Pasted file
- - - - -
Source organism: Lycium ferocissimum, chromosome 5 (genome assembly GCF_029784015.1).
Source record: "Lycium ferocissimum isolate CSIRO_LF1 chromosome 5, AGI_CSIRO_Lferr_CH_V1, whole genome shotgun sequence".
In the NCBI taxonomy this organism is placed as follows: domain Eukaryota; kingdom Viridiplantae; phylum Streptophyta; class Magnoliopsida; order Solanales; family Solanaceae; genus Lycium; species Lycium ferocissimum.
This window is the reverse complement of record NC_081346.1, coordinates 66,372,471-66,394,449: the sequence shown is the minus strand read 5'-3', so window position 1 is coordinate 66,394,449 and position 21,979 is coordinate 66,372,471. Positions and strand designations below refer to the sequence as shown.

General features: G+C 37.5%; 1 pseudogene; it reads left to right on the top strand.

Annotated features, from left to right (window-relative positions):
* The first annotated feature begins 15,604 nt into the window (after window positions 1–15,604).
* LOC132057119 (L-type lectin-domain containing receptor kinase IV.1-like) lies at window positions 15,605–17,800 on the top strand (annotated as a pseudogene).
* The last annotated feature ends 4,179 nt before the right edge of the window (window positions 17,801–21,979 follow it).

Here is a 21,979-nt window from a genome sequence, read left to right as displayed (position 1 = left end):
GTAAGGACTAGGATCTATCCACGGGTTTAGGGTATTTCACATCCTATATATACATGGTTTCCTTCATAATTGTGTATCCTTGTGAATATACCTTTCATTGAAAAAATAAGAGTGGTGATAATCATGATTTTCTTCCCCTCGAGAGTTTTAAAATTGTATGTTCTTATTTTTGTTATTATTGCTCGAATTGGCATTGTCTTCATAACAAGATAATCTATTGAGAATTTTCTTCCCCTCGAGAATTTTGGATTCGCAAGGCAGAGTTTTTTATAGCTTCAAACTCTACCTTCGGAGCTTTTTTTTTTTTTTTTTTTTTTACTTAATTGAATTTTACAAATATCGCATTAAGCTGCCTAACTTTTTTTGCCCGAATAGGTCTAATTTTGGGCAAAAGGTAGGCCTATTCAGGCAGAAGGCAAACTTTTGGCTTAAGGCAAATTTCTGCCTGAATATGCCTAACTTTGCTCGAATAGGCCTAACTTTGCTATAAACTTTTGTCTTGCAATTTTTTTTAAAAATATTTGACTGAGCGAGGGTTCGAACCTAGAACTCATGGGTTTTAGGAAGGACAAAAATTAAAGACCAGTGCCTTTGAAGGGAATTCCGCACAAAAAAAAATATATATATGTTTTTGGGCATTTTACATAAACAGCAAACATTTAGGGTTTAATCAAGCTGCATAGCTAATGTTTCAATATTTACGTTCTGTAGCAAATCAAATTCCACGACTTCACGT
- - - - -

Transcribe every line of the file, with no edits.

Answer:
Source organism: Lycium ferocissimum, chromosome 5 (genome assembly GCF_029784015.1).
Source record: "Lycium ferocissimum isolate CSIRO_LF1 chromosome 5, AGI_CSIRO_Lferr_CH_V1, whole genome shotgun sequence".
In the NCBI taxonomy this organism is placed as follows: domain Eukaryota; kingdom Viridiplantae; phylum Streptophyta; class Magnoliopsida; order Solanales; family Solanaceae; genus Lycium; species Lycium ferocissimum.
This window is the reverse complement of record NC_081346.1, coordinates 66,372,471-66,394,449: the sequence shown is the minus strand read 5'-3', so window position 1 is coordinate 66,394,449 and position 21,979 is coordinate 66,372,471. Positions and strand designations below refer to the sequence as shown.

General features: G+C 37.5%; 1 pseudogene; it reads left to right on the top strand.

Annotated features, from left to right (window-relative positions):
* The first annotated feature begins 15,604 nt into the window (after window positions 1–15,604).
* LOC132057119 (L-type lectin-domain containing receptor kinase IV.1-like) lies at window positions 15,605–17,800 on the top strand (annotated as a pseudogene).
* The last annotated feature ends 4,179 nt before the right edge of the window (window positions 17,801–21,979 follow it).

Here is a 21,979-nt window from a genome sequence, read left to right as displayed (position 1 = left end):
GTAAGGACTAGGATCTATCCACGGGTTTAGGGTATTTCACATCCTATATATACATGGTTTCCTTCATAATTGTGTATCCTTGTGAATATACCTTTCATTGAAAAAATAAGAGTGGTGATAATCATGATTTTCTTCCCCTCGAGAGTTTTAAAATTGTATGTTCTTATTTTTGTTATTATTGCTCGAATTGGCATTGTCTTCATAACAAGATAATCTATTGAGAATTTTCTTCCCCTCGAGAATTTTGGATTCGCAAGGCAGAGTTTTTTATAGCTTCAAACTCTACCTTCGGAGCTTTTTTTTTTTTTTTTTTTTTTACTTAATTGAATTTTACAAATATCGCATTAAGCTGCCTAACTTTTTTTGCCCGAATAGGTCTAATTTTGGGCAAAAGGTAGGCCTATTCAGGCAGAAGGCAAACTTTTGGCTTAAGGCAAATTTCTGCCTGAATATGCCTAACTTTGCTCGAATAGGCCTAACTTTGCTATAAACTTTTGTCTTGCAATTTTTTTTAAAAATATTTGACTGAGCGAGGGTTCGAACCTAGAACTCATGGGTTTTAGGAAGGACAAAAATTAAAGACCAGTGCCTTTGAAGGGAATTCCGCACAAAAAAAAATATATATATGTTTTTGGGCATTTTACATAAACAGCAAACATTTAGGGTTTAATCAAGCTGCATAGCTAATGTTTCAATATTTACGTTCTGTAGCAAATCAAATTCCACGACTTCACGT